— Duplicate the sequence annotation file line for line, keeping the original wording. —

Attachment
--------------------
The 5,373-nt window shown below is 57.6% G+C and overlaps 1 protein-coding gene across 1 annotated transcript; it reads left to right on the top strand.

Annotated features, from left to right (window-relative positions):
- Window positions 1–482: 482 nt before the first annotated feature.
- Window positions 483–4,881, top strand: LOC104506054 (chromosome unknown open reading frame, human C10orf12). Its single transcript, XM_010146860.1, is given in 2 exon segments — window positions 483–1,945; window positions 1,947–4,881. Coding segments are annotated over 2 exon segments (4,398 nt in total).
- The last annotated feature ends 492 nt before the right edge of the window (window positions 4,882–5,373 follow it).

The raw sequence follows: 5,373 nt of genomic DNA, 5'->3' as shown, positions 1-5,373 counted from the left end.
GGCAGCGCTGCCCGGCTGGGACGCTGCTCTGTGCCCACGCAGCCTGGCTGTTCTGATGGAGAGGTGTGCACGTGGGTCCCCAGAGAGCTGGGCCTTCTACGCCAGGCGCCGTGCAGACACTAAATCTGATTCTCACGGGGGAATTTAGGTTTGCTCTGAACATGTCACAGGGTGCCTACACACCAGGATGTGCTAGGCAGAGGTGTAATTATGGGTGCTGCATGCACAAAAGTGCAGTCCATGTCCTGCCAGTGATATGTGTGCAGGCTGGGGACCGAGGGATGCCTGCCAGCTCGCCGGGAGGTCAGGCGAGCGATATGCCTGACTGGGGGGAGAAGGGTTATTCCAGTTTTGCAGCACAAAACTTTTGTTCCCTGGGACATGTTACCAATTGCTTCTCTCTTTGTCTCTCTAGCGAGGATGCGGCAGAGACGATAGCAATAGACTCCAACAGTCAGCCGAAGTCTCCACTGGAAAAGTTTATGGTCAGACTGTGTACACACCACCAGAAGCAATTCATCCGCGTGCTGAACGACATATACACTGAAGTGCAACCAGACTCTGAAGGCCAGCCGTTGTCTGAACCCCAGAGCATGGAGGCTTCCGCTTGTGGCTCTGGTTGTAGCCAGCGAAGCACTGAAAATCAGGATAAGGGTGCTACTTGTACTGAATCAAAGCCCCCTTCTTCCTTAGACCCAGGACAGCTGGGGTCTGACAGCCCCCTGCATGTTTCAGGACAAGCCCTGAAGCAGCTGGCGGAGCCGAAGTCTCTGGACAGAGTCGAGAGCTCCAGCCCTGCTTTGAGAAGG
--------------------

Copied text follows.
The 5,373-nt window shown below is 57.6% G+C and overlaps 1 protein-coding gene across 1 annotated transcript; it reads left to right on the top strand.

Annotated features, from left to right (window-relative positions):
- Window positions 1–482: 482 nt before the first annotated feature.
- Window positions 483–4,881, top strand: LOC104506054 (chromosome unknown open reading frame, human C10orf12). Its single transcript, XM_010146860.1, is given in 2 exon segments — window positions 483–1,945; window positions 1,947–4,881. Coding segments are annotated over 2 exon segments (4,398 nt in total).
- The last annotated feature ends 492 nt before the right edge of the window (window positions 4,882–5,373 follow it).

The raw sequence follows: 5,373 nt of genomic DNA, 5'->3' as shown, positions 1-5,373 counted from the left end.
GGCAGCGCTGCCCGGCTGGGACGCTGCTCTGTGCCCACGCAGCCTGGCTGTTCTGATGGAGAGGTGTGCACGTGGGTCCCCAGAGAGCTGGGCCTTCTACGCCAGGCGCCGTGCAGACACTAAATCTGATTCTCACGGGGGAATTTAGGTTTGCTCTGAACATGTCACAGGGTGCCTACACACCAGGATGTGCTAGGCAGAGGTGTAATTATGGGTGCTGCATGCACAAAAGTGCAGTCCATGTCCTGCCAGTGATATGTGTGCAGGCTGGGGACCGAGGGATGCCTGCCAGCTCGCCGGGAGGTCAGGCGAGCGATATGCCTGACTGGGGGGAGAAGGGTTATTCCAGTTTTGCAGCACAAAACTTTTGTTCCCTGGGACATGTTACCAATTGCTTCTCTCTTTGTCTCTCTAGCGAGGATGCGGCAGAGACGATAGCAATAGACTCCAACAGTCAGCCGAAGTCTCCACTGGAAAAGTTTATGGTCAGACTGTGTACACACCACCAGAAGCAATTCATCCGCGTGCTGAACGACATATACACTGAAGTGCAACCAGACTCTGAAGGCCAGCCGTTGTCTGAACCCCAGAGCATGGAGGCTTCCGCTTGTGGCTCTGGTTGTAGCCAGCGAAGCACTGAAAATCAGGATAAGGGTGCTACTTGTACTGAATCAAAGCCCCCTTCTTCCTTAGACCCAGGACAGCTGGGGTCTGACAGCCCCCTGCATGTTTCAGGACAAGCCCTGAAGCAGCTGGCGGAGCCGAAGTCTCTGGACAGAGTCGAGAGCTCCAGCCCTGCTTTGAGAAGG